Award-winning journalist Vicki Gonzalez hosts interviews with community leaders, advocates, experts, artists and more to provide background and understanding on breaking news, big events, politics and culture in the Sacramento region and beyond.
Monday – Thursday, 9 a.m. – 10 a.m.on News Station
Courtesy of Romayne Wheeler
There are many ways to think about home. In today’s show, we’ll be exploring this from a number of angles. First, to the area around Yosemite National Park, where there’s a shortage of homes. CapRadio Environment Reporter Ezra David Romero explored this in an episode of the Yosemiteland podcast.
Next, author Edan Lepucki explores the complex relationships within a family at home with a new nanny. Every character has a secret in her book called "Woman No. 17." Heidi Boucher is in the business of at-home funerals. She believes a person can die and be honored at home safely, serenely and with dignity. Boucher talked with us about her documentary, "In the Parlor: The Final Goodbye." And, finally, pianist Romayne Wheeler had a Steinway grand piano moved by dump truck to his mountaintop home in Mexico. He told his story and played for us in the studio.
Yosemite can be like its own little city, with traffic, packed hotels and restaurants. But something else it has in common with major cities is the abundance of short-term rentals, including Airbnbs. Rhonda Salisbury is the CEO of the Visit Yosemite County Tourism Bureau. She says rentals through the Airbnb platform are booming near Yosemite.
These rentals help meet the demand of the 4 million visitors to the park each year. But, short-term rentals have created problems. Residents complain tourists are overtaking neighborhoods and workers in the region can’t find affordable places to live near their jobs. These tensions have led to conflicts, lawsuits and at least one Airbnb ban. Lack of housing has also led to worker shortages in the park.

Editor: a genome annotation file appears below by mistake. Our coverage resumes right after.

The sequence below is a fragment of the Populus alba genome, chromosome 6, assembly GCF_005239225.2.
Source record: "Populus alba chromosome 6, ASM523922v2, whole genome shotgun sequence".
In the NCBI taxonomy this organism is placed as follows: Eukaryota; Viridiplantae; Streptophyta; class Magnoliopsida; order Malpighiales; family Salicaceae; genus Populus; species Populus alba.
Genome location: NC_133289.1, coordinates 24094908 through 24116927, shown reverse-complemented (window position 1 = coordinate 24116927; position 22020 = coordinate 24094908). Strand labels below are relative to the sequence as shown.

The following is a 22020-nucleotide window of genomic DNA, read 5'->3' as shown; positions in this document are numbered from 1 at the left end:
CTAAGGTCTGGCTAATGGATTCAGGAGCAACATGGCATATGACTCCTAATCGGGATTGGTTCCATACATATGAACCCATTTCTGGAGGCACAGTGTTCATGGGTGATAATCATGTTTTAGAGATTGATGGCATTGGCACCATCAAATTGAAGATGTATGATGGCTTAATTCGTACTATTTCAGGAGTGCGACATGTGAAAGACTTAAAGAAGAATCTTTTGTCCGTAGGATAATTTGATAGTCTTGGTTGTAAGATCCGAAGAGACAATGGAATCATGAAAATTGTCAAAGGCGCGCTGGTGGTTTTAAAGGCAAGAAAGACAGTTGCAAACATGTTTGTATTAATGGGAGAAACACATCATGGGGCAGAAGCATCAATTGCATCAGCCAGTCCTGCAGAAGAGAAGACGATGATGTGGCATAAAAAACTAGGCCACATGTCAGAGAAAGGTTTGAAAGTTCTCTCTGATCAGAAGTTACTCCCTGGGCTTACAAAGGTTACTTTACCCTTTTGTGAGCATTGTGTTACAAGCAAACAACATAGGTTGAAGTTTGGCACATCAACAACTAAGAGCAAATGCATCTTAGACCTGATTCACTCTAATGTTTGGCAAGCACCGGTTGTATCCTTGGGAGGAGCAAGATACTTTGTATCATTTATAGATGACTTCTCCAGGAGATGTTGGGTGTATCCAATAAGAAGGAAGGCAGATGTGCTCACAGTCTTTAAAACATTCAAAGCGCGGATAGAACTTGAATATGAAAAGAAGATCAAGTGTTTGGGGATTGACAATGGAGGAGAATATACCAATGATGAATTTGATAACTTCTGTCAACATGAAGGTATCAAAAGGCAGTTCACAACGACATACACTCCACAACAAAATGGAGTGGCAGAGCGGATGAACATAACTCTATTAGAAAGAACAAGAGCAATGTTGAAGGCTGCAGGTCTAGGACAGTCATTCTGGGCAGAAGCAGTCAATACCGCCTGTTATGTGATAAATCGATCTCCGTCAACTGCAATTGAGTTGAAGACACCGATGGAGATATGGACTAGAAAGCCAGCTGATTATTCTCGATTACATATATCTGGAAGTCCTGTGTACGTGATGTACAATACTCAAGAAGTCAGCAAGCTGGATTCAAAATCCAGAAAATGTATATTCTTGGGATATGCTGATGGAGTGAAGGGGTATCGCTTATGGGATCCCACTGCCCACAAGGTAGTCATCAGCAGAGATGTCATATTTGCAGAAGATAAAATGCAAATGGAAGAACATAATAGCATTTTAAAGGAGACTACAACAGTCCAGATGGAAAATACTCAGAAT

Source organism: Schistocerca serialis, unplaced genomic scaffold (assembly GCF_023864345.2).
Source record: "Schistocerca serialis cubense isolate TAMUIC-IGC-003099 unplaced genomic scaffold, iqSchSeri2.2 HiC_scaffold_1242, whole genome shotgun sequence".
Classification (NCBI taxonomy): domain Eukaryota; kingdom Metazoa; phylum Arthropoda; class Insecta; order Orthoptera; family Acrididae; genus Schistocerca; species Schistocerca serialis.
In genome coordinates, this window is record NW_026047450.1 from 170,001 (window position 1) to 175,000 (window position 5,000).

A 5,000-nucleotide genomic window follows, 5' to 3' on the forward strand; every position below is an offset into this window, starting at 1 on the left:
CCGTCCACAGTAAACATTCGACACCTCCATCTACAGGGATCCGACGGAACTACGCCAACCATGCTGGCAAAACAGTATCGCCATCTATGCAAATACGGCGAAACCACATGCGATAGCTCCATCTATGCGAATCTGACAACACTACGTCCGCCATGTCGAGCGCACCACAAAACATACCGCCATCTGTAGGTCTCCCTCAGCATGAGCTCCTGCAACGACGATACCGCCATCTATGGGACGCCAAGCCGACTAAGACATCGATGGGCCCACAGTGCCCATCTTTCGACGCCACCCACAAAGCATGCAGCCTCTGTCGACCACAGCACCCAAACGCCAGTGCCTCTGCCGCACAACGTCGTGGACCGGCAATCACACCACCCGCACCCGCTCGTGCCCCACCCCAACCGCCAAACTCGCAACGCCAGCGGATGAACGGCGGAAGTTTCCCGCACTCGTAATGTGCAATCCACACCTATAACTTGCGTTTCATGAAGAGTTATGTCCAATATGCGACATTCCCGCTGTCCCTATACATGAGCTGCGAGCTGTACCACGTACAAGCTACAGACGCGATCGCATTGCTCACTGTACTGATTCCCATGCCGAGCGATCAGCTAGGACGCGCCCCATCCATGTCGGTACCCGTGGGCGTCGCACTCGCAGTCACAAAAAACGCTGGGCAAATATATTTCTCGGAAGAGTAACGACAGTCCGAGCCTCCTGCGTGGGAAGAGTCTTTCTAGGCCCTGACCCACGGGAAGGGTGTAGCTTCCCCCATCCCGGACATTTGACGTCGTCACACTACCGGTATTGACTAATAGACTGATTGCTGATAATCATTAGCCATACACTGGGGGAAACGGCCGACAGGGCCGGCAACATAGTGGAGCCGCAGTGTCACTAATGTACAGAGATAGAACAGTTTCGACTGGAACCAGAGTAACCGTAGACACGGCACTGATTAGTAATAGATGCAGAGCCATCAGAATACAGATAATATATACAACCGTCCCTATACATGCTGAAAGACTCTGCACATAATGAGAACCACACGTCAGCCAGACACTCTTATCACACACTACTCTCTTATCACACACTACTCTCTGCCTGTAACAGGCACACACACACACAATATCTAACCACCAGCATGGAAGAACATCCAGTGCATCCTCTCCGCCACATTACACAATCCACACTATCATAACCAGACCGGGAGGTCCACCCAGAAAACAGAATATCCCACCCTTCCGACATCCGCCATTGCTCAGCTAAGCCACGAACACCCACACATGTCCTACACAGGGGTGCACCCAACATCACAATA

In this episode of the podcast Yosemiteland, CapRadio reporter Ezra David Romero examines the good and the bad of short-term rentals. He spoke to homeowners, tourism and park employees and an advocate for homeless residents in this July 2018 episode.
Edan Lepucki was plucked from obscurity when author Sherman Alexie promoted her debut novel, "California," on a 2014 episode of "The Colbert Report." At that time, host Stephen Colbert demanded that his viewers buy Lepucki’s book to send a message to Amazon over the e-commerce giant’s refusal to pre-order titles from the publishing company Hachette.
Lepucki’s 2017 book, "Woman No. 17," explores a web of complex relationships in a story about a family and their new nanny. Every character is keeping a secret and struggling to discover their true selves in contemporary Los Angeles.
Heidi Boucher is in the business of in-home funerals. She spoke to Insight host Beth Ruyak in 2014 about this kind of funeral, which was becoming more popular. She returned in 2016 with a new documentary about the practice. It’s called "In the Parlor: The Final Goodbye." At the time of this 2016 interview, Boucher’s family had suffered a tragedy, just six weeks before the conversation: her brother and young niece had died in an accident while on vacation in Hawaii.
Romayne Wheeler has a great passion for classical music. He plays the piano, and has an extensive repertoire and great stories. He visited CapRadio in July of 2017 to talk and play. The keyboard was set up in the studio and Wheeler wove his music with his life story. Host Beth Ruyak wanted to know about the piano he packed into a dump truck and hauled uphill in Mexico to his mountaintop home.
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